Recession Fears Spike to 2011 High as Risk of Bubbles Spreads… Morgan Stanley: Bear Market Started In January 2018 – About To Get Worse

Recession Fears Spike To 2011 High As Risk Of Bubbles Spreads

Recession fears are spreading among investors at a time when valuations across major assets are looking dangerously stretched following years of monetary stimulus, the latest Bank of America Corp. survey shows.

About a third of asset managers polled believe a global recession is likely in the next 12 months, the highest probability since 2011 — when Europe was engulfed by a sovereign-debt crisis. Trade war concerns rose, topping the list of the biggest tail risks, followed by the fear of monetary policy impotence, according to Bank of America’s report.

This month’s escalation in the U.S.-China trade spat sent investors searching for havens as the growth outlook darkened. Central banks across the world this year have been trying to support the economy by pledging further stimulus. However, such efforts have also increased the threat of bubbles in key markets.

 

 

Morgan Stanley: Bear Market Started In January 2018 – About To Get Worse

As Wilson explains, “this trend is consistent with the persistently negative sentiment seen during the bear markets of 2008-2009 and 2015-2016 and helps to reinforce our view that we have been in a rolling bear market since early 2018.” A key difference between today’s environment and those periods is that the market has made multiple new highs since January 2018 while sentiment has been depressed. This reinforces the notion that, below the benchmark level, there has been little confidence, and returns have been difficult to generate. And as MS further notes, “the pessimistic sentiment/positioning environment we have been in is a reflection of the challenging asset allocation backdrop that has persisted since early 2018.”

Wilson also finds it interesting that individual investor sentiment – as measured by the AAII Survey Bull vs. Bear Spread – has meaningfully diverged from consumer sentiment. Despite the fact that the market is still near all-time highs and consumer sentiment has remained elevated, individual investors have expressed a more pessimistic tone. This is in line with what MS has been pounding the table on in recent months, as the bank believes that “late 2017/early 2018 was the euphoric top for this cycle and do not expect… individual investor sentiment to return to euphoric levels for a sustained period of time before the end of this cycle.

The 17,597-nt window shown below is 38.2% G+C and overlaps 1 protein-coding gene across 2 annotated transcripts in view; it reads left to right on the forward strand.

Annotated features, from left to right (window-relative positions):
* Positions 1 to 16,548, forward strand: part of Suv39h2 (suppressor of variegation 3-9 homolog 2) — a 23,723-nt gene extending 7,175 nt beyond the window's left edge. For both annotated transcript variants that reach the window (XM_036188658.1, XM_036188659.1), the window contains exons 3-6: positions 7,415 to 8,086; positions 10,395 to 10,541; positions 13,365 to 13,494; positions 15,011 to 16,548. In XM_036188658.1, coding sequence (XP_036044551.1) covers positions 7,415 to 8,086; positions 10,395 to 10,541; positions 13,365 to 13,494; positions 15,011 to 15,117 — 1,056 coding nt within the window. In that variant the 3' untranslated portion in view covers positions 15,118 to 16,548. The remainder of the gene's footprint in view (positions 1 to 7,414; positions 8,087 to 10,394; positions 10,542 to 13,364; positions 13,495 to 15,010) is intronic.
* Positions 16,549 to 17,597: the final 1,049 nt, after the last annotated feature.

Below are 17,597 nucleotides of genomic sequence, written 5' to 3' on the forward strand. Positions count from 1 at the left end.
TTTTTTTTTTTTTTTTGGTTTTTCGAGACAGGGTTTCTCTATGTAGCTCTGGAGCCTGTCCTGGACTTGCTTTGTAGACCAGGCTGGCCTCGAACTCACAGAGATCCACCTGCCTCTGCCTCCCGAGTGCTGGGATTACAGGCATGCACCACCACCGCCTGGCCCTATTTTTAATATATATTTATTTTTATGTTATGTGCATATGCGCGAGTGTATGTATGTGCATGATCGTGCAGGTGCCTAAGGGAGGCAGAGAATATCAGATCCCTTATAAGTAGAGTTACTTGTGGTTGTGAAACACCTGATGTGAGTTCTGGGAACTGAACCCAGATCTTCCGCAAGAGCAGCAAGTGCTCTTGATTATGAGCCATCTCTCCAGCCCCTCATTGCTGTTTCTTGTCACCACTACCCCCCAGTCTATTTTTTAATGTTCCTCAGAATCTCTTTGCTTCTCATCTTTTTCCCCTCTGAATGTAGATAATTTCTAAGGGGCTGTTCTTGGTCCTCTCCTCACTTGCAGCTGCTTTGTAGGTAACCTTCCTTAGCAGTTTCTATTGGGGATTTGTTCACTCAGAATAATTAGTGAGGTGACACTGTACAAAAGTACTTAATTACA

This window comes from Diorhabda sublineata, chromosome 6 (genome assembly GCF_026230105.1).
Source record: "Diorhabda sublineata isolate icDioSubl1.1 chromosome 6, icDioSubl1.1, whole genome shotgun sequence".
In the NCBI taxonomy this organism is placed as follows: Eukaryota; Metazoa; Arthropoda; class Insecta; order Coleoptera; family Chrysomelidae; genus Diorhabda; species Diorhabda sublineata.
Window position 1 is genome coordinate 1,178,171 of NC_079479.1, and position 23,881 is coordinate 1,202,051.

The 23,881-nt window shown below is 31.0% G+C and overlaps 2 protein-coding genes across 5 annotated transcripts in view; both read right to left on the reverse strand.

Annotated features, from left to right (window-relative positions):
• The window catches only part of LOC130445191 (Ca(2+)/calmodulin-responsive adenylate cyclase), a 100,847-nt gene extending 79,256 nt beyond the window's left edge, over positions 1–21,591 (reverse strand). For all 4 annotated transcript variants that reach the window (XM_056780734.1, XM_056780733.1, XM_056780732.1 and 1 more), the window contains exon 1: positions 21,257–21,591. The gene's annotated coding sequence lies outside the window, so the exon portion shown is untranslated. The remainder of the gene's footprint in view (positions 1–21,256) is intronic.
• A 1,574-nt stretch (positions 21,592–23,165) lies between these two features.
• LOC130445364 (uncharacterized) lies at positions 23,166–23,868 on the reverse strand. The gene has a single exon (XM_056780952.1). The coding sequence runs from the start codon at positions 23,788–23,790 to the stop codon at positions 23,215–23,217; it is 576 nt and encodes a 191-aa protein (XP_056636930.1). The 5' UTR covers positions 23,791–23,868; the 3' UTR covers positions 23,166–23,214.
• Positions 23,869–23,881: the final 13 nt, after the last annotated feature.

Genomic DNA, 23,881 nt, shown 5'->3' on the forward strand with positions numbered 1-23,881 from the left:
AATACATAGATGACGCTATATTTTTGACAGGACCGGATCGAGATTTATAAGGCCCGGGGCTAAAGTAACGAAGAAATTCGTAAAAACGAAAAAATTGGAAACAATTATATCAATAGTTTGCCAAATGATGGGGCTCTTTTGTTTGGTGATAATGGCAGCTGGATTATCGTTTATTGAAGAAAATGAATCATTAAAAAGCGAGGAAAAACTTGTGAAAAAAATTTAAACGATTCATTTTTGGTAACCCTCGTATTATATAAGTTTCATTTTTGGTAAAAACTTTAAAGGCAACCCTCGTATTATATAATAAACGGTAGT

Curiously, it may have been none other than the Fed that vindicated the Morgan Stanley bearish call. As Wilson writes, explaining why he thought recently the S&P would fail to break out – as has been now confirmed – whereas many commentators have either blamed the Fed’s poor communication or the re-escalation of trade tensions, Morgan Stanley thinks it is more about the market simply focusing back on fundamentals and risks that were always there. And as noted on many prior occasions, a Fed pause is always bullish for stocks but once the Fed actually starts cutting rates, it typically spells trouble because cuts usually accompany the end of the cycle, not a mid cycle pause. All one has to do is look back at the last two cycles to see that once the Fed cut it did not bode well for equity markets.

That’s precisely what appears to be happening this time around…. but don’t blame the Fed: according to MS, Powell simply reversed his position over the past 9 months because the outlook for the economy, both here and abroad, deteriorated significantly, and as a result, Wilson believes that many investors are too complacent about the risks to the US economy from the ongoing corporate profits recession.

 

 

Wall Street Sees Even More Fed Rate Cuts Ahead

Morgan Stanley predicting a return to zero. Economists now see the likelihood of three quarter-point reductions before the end of the year, along with multiple moves in 2020 until it becomes clear that the U.S. central bank has staved off a recession.

2-year/10-year Treasury yield curve flattest since 2007

The spread between the 2-year Treasury note yield and the 10-year note yield touched its flattest level since 2007, amid a searing rally in long-dated…

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